By Calah Schlabach/Cronkite Borderlands Project
LA PEÑITA, Panama — Tsheve Joseph Mundeke watched his 9-year-old daughter, Carla Elizabeth, collapse into the dirt at the edge of the road, exhausted. They were only a few miles from their next stop, the village of La Peñita, but after a weeklong trek through Panama’s Darién Gap – considered the most dangerous jungle in the world – they had to take a break.
Dust stuck to Elizabeth’s sweaty skin as SENAFRONT, Panama’s border patrol, bumped by in Jeeps. In Bajo Chiquito, the village she and her father had left a few hours earlier, a group of 100 migrants were boarding boats for an easier trip upriver to La Peñita, which is near the border with Colombia. But the Mundekes’ group had been robbed in the jungle and didn’t have the $25 each to pay the indigenous villagers who shuttle migrants between camps in long, thin motor boats.
Tsheve and Elizabeth opted to walk with the group Tsheve said he now considers family.
Panama is the latest step in the Mundekes’ journey, which started in the Democratic Republic of Congo more than four years ago. The father and daughter are not alone in undertaking journeys of thousands of miles from their home countries, first to South America and then through Central America in hopes of reaching the U.S. In 2019, more than 22,000 migrants from more than 60 countries braved the Darién Gap to cross into Panama from Colombia, according to SENAFRONT and Panama’s National Migration Service.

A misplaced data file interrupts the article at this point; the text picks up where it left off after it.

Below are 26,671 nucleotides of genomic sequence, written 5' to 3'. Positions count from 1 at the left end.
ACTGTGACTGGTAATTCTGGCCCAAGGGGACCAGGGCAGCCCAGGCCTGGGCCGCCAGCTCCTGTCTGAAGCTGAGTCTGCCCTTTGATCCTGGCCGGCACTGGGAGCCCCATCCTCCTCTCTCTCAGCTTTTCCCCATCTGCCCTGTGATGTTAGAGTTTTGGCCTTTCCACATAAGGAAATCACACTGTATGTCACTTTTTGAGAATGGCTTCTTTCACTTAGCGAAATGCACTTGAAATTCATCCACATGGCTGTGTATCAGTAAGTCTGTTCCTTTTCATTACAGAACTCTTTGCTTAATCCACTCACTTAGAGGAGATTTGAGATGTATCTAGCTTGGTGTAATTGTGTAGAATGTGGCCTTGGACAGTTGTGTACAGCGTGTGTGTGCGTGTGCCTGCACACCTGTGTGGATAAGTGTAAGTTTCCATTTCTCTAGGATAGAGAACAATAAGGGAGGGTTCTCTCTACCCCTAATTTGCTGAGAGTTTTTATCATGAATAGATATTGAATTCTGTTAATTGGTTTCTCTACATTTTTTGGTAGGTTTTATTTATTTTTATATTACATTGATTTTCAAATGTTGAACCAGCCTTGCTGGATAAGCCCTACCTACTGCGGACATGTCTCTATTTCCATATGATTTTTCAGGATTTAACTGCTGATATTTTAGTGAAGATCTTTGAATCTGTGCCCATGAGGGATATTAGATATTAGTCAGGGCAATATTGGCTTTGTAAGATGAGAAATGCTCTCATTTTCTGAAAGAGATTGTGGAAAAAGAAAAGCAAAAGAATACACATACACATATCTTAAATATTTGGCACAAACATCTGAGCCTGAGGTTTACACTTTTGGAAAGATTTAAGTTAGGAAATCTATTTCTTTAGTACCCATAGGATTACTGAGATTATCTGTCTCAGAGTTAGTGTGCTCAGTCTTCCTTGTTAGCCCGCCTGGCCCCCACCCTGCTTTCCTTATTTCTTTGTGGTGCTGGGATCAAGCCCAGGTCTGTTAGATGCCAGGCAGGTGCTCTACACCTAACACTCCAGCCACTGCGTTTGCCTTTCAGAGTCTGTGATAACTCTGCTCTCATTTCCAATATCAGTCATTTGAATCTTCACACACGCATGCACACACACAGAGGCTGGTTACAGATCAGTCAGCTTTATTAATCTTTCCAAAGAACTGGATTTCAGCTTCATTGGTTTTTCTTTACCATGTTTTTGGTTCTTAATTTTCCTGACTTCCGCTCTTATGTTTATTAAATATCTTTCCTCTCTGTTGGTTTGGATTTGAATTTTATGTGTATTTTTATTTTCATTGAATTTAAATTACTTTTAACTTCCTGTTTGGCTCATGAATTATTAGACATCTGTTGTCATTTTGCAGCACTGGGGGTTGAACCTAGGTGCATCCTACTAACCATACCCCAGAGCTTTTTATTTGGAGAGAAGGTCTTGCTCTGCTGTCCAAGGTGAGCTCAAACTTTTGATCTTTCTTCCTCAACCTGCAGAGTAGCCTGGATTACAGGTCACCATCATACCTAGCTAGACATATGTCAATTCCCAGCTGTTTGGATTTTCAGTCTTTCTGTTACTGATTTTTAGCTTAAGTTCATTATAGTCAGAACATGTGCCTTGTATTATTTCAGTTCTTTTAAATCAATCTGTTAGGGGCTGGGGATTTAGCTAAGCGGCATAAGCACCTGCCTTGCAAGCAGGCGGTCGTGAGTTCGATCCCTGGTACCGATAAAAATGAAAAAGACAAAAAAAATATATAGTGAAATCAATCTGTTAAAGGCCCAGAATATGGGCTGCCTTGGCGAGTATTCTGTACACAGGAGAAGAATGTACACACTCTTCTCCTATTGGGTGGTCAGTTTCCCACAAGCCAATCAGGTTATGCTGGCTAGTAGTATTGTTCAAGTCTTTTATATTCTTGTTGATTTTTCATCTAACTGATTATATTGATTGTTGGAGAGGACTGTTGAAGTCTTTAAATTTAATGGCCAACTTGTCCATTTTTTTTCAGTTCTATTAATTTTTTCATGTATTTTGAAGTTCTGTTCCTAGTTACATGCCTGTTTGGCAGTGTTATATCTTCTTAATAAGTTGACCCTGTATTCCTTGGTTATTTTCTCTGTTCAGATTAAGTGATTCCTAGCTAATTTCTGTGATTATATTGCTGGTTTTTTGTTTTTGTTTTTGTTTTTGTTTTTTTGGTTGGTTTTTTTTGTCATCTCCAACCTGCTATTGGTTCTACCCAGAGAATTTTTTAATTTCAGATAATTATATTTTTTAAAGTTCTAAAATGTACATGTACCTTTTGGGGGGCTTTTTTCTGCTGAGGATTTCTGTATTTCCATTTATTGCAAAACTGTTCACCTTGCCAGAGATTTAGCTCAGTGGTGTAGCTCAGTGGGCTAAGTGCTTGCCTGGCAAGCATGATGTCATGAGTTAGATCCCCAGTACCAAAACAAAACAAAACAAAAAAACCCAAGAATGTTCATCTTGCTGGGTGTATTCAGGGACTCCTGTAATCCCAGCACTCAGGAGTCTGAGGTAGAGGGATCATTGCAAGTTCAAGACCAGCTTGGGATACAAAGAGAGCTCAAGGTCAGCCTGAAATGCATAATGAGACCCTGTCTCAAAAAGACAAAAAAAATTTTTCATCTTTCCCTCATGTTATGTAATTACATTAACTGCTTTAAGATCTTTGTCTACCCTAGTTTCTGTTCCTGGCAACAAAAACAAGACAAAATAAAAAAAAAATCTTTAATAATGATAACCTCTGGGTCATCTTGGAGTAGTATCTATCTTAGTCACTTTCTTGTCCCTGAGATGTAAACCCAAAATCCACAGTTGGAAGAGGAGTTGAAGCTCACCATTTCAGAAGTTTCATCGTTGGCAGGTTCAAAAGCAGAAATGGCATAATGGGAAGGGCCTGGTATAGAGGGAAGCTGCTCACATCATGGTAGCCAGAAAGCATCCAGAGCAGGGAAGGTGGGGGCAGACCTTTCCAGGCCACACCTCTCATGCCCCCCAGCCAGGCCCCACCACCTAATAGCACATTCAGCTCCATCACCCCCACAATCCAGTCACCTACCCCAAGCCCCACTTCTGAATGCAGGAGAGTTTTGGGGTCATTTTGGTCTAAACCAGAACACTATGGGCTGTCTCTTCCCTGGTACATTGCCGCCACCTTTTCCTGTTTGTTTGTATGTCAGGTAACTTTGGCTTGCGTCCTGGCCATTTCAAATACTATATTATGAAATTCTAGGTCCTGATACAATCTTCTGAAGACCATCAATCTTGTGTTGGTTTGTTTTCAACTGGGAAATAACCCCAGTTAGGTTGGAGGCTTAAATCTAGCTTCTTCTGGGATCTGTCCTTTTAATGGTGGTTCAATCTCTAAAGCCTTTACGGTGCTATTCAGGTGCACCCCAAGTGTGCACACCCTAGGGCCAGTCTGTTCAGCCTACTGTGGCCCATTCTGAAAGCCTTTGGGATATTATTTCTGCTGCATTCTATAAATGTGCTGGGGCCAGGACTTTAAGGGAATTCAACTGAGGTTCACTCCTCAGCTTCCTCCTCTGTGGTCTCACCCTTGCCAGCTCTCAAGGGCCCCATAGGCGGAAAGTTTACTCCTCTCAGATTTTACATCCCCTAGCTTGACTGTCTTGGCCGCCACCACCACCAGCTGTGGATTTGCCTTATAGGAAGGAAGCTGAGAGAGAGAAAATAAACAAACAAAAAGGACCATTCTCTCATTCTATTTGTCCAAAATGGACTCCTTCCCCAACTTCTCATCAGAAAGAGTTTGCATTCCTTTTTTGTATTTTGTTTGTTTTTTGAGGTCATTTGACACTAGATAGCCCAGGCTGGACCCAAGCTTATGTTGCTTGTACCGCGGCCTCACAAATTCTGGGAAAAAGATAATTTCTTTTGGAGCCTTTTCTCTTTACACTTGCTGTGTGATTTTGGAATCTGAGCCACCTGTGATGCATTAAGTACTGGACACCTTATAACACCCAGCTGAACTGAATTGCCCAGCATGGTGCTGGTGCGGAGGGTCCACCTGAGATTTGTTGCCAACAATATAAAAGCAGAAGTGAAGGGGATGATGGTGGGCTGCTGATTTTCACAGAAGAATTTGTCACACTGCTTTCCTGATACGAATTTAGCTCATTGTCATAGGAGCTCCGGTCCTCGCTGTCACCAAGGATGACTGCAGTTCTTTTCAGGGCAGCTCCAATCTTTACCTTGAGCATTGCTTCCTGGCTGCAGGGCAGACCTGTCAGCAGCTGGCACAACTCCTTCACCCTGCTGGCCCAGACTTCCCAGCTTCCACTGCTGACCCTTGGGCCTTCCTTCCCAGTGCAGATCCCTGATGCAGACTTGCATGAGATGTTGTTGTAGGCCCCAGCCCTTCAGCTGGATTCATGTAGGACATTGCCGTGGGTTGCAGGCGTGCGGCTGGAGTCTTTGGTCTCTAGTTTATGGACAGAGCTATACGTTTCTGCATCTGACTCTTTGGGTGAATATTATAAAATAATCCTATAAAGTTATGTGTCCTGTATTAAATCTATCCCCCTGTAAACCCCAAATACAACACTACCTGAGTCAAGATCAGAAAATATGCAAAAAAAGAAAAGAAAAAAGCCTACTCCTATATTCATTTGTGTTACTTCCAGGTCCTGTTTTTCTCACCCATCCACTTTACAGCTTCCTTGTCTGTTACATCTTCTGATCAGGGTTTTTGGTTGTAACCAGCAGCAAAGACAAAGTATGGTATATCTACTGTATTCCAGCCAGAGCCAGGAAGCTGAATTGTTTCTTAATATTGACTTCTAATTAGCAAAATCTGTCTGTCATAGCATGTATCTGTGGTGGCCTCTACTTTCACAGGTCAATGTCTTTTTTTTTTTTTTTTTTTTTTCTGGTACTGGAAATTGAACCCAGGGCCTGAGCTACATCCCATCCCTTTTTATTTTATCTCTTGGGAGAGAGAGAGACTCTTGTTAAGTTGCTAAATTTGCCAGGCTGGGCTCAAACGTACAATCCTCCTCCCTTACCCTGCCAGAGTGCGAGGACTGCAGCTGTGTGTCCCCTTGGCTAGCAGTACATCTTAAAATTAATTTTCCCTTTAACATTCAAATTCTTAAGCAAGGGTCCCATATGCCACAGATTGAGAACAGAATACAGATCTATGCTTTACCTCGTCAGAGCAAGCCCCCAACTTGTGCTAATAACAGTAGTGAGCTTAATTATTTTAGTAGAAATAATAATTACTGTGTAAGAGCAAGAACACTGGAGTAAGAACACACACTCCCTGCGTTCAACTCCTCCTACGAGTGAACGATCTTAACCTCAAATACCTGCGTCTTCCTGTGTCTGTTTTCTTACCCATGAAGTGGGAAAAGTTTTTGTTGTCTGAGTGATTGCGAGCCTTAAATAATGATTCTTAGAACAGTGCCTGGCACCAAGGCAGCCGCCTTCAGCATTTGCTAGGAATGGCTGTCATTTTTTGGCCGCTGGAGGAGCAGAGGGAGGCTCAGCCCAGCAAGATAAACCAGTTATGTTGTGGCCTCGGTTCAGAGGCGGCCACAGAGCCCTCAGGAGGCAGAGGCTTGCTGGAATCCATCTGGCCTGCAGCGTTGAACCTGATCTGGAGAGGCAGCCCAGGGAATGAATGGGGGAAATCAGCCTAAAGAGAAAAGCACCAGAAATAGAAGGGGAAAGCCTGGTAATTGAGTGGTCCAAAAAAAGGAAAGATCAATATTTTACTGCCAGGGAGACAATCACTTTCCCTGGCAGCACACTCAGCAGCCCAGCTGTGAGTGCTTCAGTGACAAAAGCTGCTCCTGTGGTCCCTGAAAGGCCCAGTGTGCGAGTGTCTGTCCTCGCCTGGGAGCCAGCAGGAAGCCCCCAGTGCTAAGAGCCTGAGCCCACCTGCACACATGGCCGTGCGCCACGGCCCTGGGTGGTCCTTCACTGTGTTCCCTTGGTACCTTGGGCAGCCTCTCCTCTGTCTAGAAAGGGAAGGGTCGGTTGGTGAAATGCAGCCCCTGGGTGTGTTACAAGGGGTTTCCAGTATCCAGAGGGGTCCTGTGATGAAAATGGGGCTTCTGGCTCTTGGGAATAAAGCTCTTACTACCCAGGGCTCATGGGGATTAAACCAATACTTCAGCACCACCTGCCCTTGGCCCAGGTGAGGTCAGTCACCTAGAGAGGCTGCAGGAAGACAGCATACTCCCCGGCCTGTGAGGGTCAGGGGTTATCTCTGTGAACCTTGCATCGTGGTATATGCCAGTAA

Oriel Ortega Benitez, director general of the border patrol, described the evolution of what Panamanians call “irregular migration” in the region, which he said started increasing in 2011 due to a complex series of causes, including tightening immigration laws and labor markets in countries to the north and south of Panama.
Instead of trying to enter the United States or Mexico directly, which is increasingly more difficult, some migrants now begin in South America and make the long, arduous journey over land. Others were already in South American countries, lured by jobs and lax visa requirements, both of which have begun to disappear.
“Historically, we had migration flows that never exceeded 300 to 400 people each year and only from South America and very little from Central America,” Ortega said. “We have started to see an increase in migrants from African countries and Asia. From 2014 until now, migration flows have been massive, including Cuban and African people.”
Panama has become a transit country for migrants from around the world fleeing violence, poverty and prejudice, most trying to reach the U.S., Canada and, increasingly, Mexico. For many migrants, Panama is their first encounter with the U.S. immigration system, which is working with Panama’s border patrol to track entrants.